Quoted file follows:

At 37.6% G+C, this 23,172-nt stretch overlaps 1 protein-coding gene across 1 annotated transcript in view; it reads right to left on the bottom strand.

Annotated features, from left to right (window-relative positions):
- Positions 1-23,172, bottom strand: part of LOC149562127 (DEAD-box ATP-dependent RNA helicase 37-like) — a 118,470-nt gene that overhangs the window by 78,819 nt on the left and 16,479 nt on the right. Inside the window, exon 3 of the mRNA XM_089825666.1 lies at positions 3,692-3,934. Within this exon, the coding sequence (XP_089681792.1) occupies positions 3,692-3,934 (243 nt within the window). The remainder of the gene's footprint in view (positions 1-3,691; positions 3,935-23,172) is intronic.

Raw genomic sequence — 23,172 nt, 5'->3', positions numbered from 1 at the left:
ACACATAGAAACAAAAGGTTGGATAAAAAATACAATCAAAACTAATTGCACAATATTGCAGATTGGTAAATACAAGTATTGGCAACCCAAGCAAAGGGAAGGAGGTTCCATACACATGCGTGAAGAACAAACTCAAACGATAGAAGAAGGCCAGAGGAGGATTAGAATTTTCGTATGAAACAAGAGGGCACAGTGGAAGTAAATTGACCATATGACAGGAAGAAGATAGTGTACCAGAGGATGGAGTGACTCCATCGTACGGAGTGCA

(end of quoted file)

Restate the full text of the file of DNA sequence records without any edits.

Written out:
At 37.6% G+C, this 23,172-nt stretch overlaps 1 protein-coding gene across 1 annotated transcript in view; it reads right to left on the bottom strand.

Annotated features, from left to right (window-relative positions):
- Positions 1-23,172, bottom strand: part of LOC149562127 (DEAD-box ATP-dependent RNA helicase 37-like) — a 118,470-nt gene that overhangs the window by 78,819 nt on the left and 16,479 nt on the right. Inside the window, exon 3 of the mRNA XM_089825666.1 lies at positions 3,692-3,934. Within this exon, the coding sequence (XP_089681792.1) occupies positions 3,692-3,934 (243 nt within the window). The remainder of the gene's footprint in view (positions 1-3,691; positions 3,935-23,172) is intronic.

Raw genomic sequence — 23,172 nt, 5'->3', positions numbered from 1 at the left:
ACACATAGAAACAAAAGGTTGGATAAAAAATACAATCAAAACTAATTGCACAATATTGCAGATTGGTAAATACAAGTATTGGCAACCCAAGCAAAGGGAAGGAGGTTCCATACACATGCGTGAAGAACAAACTCAAACGATAGAAGAAGGCCAGAGGAGGATTAGAATTTTCGTATGAAACAAGAGGGCACAGTGGAAGTAAATTGACCATATGACAGGAAGAAGATAGTGTACCAGAGGATGGAGTGACTCCATCGTACGGAGTGCA